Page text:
• The dynamics before globalization meant that a person, especially a skilled professional, could hold a good job for decades, but after globalization, virtually every employee who holds a good job for five years is fortunate.
  • After globalization, all of us profit from cheaper and better digital entertainment, improved transportation technologies, better health care, the convenience of having a larger more expansive service sector, and food that is cheaper and with more food choices. However, these "positive" dynamics are offset by negative labor, ecological, and human rights outcomes.
  • Vast marketplace dynamics may price us out of home ownership and higher education or they may give us the means to purchase a modest home and attend a state college or they may offer us the means to own multiple homes and have access to the best universities on earth.
Our commission's purpose will be fulfilled when our state's general public demonstrates their capacity to reach their own science-based conclusions about these and other global market dynamics. This means that they can define for themselves what these dynamics are, explain how they function, describe the changes they cause, and communicate their effect on people and the natural world to others. These are the skills our state's general public needs to play a constructive citizenship role in our state and nation.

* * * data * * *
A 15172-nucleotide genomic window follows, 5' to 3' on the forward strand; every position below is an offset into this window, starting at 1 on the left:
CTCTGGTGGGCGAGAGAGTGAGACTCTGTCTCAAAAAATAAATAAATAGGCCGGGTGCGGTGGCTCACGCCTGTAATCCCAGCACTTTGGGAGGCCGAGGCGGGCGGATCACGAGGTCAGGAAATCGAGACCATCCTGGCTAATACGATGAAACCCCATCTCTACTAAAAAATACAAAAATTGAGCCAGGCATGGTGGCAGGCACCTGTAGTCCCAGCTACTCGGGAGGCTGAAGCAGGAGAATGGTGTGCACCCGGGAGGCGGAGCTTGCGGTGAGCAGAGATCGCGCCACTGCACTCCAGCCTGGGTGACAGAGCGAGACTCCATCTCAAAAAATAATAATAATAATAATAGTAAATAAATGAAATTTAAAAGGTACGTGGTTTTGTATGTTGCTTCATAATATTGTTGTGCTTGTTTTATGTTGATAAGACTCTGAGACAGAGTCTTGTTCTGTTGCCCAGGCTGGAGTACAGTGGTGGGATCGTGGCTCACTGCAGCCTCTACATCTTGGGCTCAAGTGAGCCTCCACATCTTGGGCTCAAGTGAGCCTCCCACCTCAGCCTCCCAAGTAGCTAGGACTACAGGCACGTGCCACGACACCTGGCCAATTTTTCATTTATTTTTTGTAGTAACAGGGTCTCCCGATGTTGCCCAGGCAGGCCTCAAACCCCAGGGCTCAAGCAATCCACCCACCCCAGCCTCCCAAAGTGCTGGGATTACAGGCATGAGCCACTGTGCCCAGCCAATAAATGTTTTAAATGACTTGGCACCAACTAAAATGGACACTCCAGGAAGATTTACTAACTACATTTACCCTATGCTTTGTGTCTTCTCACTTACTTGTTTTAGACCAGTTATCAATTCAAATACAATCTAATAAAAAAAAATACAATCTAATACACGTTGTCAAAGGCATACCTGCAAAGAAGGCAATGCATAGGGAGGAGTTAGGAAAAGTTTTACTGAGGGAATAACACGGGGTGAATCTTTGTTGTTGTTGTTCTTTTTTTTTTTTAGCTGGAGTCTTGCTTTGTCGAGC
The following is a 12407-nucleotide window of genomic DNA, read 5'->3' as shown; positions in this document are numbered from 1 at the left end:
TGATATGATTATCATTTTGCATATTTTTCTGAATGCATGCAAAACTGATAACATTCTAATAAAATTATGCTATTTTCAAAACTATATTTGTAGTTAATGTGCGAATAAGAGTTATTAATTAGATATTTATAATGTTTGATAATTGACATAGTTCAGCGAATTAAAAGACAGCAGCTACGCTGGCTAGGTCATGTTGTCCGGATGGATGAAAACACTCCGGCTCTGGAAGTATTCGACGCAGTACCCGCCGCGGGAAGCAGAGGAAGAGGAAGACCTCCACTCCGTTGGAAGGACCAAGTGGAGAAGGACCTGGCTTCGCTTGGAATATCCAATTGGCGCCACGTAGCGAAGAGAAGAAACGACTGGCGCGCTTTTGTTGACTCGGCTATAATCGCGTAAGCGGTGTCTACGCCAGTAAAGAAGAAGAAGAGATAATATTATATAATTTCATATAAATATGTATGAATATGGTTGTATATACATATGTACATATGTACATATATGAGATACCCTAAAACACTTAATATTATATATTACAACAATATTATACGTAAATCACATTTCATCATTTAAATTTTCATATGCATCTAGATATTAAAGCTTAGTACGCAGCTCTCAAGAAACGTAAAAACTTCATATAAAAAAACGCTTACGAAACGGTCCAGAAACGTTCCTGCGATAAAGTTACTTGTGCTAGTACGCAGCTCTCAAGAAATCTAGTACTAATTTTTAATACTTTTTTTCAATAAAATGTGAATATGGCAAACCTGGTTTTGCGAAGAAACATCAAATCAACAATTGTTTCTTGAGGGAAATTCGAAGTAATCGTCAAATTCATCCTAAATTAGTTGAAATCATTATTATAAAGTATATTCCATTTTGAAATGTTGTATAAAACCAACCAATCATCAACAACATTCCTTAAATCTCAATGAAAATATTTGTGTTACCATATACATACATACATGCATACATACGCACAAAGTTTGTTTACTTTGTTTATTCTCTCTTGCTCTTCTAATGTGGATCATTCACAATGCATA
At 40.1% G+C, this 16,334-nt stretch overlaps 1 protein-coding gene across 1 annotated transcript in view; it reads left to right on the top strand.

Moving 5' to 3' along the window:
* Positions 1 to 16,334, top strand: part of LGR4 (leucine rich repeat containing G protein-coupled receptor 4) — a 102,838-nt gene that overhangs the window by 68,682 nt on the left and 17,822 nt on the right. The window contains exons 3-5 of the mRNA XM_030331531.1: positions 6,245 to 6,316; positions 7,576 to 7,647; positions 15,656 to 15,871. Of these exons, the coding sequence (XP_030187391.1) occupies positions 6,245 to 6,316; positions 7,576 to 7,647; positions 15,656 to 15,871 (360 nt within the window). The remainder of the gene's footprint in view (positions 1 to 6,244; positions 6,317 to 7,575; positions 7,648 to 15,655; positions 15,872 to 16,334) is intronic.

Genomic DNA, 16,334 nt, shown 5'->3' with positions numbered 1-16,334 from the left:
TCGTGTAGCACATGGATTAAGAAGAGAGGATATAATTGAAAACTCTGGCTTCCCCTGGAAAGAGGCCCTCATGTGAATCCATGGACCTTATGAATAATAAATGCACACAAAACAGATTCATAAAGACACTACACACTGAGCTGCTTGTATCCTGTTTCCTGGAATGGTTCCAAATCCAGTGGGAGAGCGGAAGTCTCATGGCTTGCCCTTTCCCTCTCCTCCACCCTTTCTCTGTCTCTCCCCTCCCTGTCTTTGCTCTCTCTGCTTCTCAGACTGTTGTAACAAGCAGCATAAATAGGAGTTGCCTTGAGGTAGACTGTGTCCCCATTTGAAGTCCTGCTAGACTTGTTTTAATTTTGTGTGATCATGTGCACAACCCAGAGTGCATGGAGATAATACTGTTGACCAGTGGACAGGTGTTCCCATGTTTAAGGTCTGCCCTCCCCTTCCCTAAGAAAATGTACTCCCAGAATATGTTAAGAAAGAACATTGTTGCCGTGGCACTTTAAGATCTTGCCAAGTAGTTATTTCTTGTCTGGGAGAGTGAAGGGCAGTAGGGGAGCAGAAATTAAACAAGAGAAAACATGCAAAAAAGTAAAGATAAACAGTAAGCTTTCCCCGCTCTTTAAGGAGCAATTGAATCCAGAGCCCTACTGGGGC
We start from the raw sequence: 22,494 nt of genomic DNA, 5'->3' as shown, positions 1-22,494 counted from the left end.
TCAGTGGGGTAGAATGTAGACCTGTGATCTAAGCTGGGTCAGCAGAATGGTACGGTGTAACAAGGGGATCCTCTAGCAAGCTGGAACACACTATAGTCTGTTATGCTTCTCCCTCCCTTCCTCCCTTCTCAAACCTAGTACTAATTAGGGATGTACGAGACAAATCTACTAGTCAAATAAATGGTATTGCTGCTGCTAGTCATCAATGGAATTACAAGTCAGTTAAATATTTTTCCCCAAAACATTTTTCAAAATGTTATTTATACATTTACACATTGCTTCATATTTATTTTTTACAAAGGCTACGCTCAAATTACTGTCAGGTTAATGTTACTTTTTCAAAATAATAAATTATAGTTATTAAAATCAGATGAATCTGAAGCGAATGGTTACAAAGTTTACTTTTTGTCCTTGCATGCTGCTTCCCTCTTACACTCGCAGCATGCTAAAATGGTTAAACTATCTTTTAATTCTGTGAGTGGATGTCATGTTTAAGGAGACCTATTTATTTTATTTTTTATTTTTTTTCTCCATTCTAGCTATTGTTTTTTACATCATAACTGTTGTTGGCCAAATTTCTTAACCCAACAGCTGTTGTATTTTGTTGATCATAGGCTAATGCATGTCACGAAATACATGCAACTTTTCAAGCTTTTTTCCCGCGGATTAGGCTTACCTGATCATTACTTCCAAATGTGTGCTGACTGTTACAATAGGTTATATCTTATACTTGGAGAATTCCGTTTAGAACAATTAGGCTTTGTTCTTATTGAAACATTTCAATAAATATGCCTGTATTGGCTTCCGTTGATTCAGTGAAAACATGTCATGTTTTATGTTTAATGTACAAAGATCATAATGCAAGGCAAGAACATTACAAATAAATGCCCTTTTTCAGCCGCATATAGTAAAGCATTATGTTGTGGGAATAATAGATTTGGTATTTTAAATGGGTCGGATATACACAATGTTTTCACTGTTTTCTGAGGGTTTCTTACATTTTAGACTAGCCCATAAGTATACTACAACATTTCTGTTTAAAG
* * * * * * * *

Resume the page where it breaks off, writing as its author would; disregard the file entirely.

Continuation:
Our commission's purpose will be fulfilled when our citizens perform the skills to obtain more personal and social control over these marketplace dynamics and the changes they cause. In this age of globalization, a general public that has no significant control over these and other market dynamics is in pain. And, the pain and the drive to medicate it will spread to other persons and groups throughout our society placing our state's first world status at-risk.